It's last orders for a campaign to force the first public vote on the sale of alcohol in West Auckland for 16 years.
Community group Waltag wants separate referenda on the Portage and Waitakere Licensing Trusts to run alongside October's local election.
To do so it needs 15 per cent of registered electors in each trust area to sign a petition by Friday.
Despite a surge in support over recent weeks and almost 25,000 signatures all up, Waltag spokesman Nick Smale today conceded they won't reach the threshold in Portage.
There's still a chance in Waitakere but it's a "huge ask", Smale said. While Waltag - the West Auckland Licensing Trusts Action Group - has enough signatures, it needs a bigger buffer to offset the likelihood that many won't meet strict admissibiltiy rules.
Smale urged people who wanted a vote to support the petition while there was still time.
"Our message that the trusts' monopoly doesn't work for West Auckland has really started to cut through," Smale said.
"Many signing the petition simply want to be able to buy beer and wine at their local supermarket. Others want more variety in places to eat and drink across the area — they don't want to have to drive to central Auckland for a good night out."
The trusts control much of the alcohol sold in a patch that tallies largely with the area run by the former Waitakere City Council.
As the only entity allowed to apply for standard off-licences and tavern licences, they have control of bottle shops and pubs and bars where people can drink without buying food.
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But they deny a monopoly, pointing out that anyone can apply for restaurant licences, where people can drink while they eat.
"There is a lot of support for the way we sell alcohol responsibly and give back to West Auckland," said chief executive Simon Wickham. "Our supporters will have a greater opportunity to have their say in a referendum."
The volunteers from Waltag argue the trusts are a "legacy of old-style licensing laws".
They believe competition improves choice and reduce prices at bottle shops.
"Our research indicates West Aucklanders are paying about 10 per cent more for the same products than other Aucklanders, because there is no competition," said Smale.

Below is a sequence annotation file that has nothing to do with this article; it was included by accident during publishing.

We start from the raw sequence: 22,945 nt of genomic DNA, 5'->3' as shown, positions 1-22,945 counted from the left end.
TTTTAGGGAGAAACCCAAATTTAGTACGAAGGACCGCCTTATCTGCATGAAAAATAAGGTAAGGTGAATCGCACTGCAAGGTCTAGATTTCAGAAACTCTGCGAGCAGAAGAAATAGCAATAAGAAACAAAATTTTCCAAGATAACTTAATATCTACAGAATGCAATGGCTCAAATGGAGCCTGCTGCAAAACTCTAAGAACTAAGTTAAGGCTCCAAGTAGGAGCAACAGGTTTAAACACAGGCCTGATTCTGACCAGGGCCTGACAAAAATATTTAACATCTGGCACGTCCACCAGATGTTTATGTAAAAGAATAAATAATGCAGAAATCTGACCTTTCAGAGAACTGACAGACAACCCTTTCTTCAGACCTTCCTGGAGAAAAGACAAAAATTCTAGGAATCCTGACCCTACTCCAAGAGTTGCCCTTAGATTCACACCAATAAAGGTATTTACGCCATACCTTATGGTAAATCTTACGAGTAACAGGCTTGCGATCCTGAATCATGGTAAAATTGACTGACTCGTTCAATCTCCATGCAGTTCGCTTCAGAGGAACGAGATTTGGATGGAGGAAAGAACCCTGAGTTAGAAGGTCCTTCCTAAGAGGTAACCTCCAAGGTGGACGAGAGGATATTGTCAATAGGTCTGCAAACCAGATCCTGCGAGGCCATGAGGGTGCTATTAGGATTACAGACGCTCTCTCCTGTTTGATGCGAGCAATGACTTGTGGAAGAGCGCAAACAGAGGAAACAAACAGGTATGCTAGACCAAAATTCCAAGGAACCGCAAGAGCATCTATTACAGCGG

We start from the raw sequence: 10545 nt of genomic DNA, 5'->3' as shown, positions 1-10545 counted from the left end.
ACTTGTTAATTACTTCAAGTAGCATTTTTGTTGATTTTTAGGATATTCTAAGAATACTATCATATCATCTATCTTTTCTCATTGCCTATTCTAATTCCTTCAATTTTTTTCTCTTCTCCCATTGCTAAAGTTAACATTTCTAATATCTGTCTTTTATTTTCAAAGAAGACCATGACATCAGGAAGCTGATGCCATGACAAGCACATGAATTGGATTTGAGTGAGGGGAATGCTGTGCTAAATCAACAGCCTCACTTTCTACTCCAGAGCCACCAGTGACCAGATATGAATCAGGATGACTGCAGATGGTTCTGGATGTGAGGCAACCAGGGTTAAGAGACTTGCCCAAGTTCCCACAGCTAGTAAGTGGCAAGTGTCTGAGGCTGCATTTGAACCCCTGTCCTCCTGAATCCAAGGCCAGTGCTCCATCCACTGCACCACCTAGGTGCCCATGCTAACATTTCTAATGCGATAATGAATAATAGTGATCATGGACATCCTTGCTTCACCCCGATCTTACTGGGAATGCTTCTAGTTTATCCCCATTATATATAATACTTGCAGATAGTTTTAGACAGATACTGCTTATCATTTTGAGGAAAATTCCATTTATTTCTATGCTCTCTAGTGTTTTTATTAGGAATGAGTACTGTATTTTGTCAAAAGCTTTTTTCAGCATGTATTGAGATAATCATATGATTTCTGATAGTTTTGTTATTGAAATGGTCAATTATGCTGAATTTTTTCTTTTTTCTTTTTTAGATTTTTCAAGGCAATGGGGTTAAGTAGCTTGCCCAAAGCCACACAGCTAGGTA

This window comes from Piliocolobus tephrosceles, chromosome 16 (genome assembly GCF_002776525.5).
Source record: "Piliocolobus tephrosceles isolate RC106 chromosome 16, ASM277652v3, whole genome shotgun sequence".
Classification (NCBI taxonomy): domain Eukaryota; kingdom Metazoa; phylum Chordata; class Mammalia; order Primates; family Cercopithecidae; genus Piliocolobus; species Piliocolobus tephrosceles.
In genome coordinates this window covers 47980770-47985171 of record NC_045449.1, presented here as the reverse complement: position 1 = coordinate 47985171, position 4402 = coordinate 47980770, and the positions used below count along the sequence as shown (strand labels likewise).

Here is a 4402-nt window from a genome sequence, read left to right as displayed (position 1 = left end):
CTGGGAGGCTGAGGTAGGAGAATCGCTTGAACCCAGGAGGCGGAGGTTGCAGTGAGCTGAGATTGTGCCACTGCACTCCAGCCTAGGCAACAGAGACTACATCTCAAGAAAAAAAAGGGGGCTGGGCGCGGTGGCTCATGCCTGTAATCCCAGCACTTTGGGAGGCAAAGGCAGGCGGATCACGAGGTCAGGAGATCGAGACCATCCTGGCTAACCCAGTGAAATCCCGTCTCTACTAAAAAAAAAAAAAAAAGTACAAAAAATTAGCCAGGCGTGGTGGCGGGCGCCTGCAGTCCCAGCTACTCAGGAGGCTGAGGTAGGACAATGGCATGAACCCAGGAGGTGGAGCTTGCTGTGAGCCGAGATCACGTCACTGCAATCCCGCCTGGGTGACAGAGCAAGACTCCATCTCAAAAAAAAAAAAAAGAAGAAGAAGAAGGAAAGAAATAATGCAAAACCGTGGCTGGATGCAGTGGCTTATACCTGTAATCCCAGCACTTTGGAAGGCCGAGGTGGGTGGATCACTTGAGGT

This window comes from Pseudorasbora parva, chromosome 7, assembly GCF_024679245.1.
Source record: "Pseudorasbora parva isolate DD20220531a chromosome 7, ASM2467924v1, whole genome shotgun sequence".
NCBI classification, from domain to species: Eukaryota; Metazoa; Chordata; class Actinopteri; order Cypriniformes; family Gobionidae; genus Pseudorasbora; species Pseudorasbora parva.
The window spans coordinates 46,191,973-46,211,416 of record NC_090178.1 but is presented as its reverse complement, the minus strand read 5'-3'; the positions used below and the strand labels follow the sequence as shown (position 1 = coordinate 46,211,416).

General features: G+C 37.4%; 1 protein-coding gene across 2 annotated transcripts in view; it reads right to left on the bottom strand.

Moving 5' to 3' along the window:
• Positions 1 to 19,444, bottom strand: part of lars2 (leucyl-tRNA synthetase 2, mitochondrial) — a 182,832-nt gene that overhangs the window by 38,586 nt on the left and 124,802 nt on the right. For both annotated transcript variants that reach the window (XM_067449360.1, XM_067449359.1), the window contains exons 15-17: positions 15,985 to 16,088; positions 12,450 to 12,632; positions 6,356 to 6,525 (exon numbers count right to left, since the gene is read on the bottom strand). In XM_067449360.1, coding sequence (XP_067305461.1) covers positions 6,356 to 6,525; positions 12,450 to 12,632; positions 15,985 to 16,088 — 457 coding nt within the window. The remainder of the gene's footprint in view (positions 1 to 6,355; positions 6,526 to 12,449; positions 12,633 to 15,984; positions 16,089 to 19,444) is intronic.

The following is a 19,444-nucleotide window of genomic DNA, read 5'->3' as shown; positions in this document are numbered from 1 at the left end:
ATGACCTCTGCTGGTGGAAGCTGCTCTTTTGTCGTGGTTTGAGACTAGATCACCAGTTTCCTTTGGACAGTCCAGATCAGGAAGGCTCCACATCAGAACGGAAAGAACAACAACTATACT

"Countless people have said to me they drive to neighbouring suburbs to do their shopping because of the price difference."
Waltag has been around for more than a year. The arguments from both sides are, by now, well-rehearsed.
The trusts argue their existence means a carefully managed network of responsibly run and community-owned outlets. That caps the spread of alcohol and keeps profits where they were generated.
This financial year, they redistributed $2.5 million, more than a third through the annual Million Dollar Mission, when the public votes on which community groups get grants. The total return will rise to $3.5m in the following 12 months.
Waltag, which says it has no political affiliations or commercial interests, alleges a lack of transparency, scrutiny and accountability around the trusts.
It claims the average annual profit in each of the last five years was $6.35m, with $786,000 — 12 per cent — given back.
Furthermore, it says the community return is low compared to revenue and the value of assets: Despite cash and assets valued at around $100m, the trusts returned just $1.1m to the community in 2017/18.
However, Wickham said audited accounts show assets valued at $67m. That includes property, managed fund investments, cash, stock and more.
"Obviously not all these assets directly generate profit. Cash levels fluctuate but we must retain a level of cash in the business to pay for stock, wages and other operating costs.
"It's important for people to understand that our giving back is not determined by the cash and assets in the business, so that is not an accurate measure of our performance."
Wickham said the budget for the 2019/20 financial year earmarked 68 per cent of profits for giving back, about two-thirds now with the rest invested to increase the future return.
"We don't give back all profit – no business should. It is crucial to invest in the future of this community-owned business as well."
Wickham rejected Waltag's allegation about transparency, scrutiny and accountability.
The trusts are governed by elected community members and the Million Dollar Mission gets 200,000 public votes every year, he said.
A monthly magazine about the trusts goes to every West Auckland household and independently audited financial statements are available online.
"We've taken on board some of the comments and are trying to present more information in easily-read formats and are putting more information on our website for people who are interested.
"We are confident there is no other liquor retailer that takes giving back this seriously, other than licensing trusts."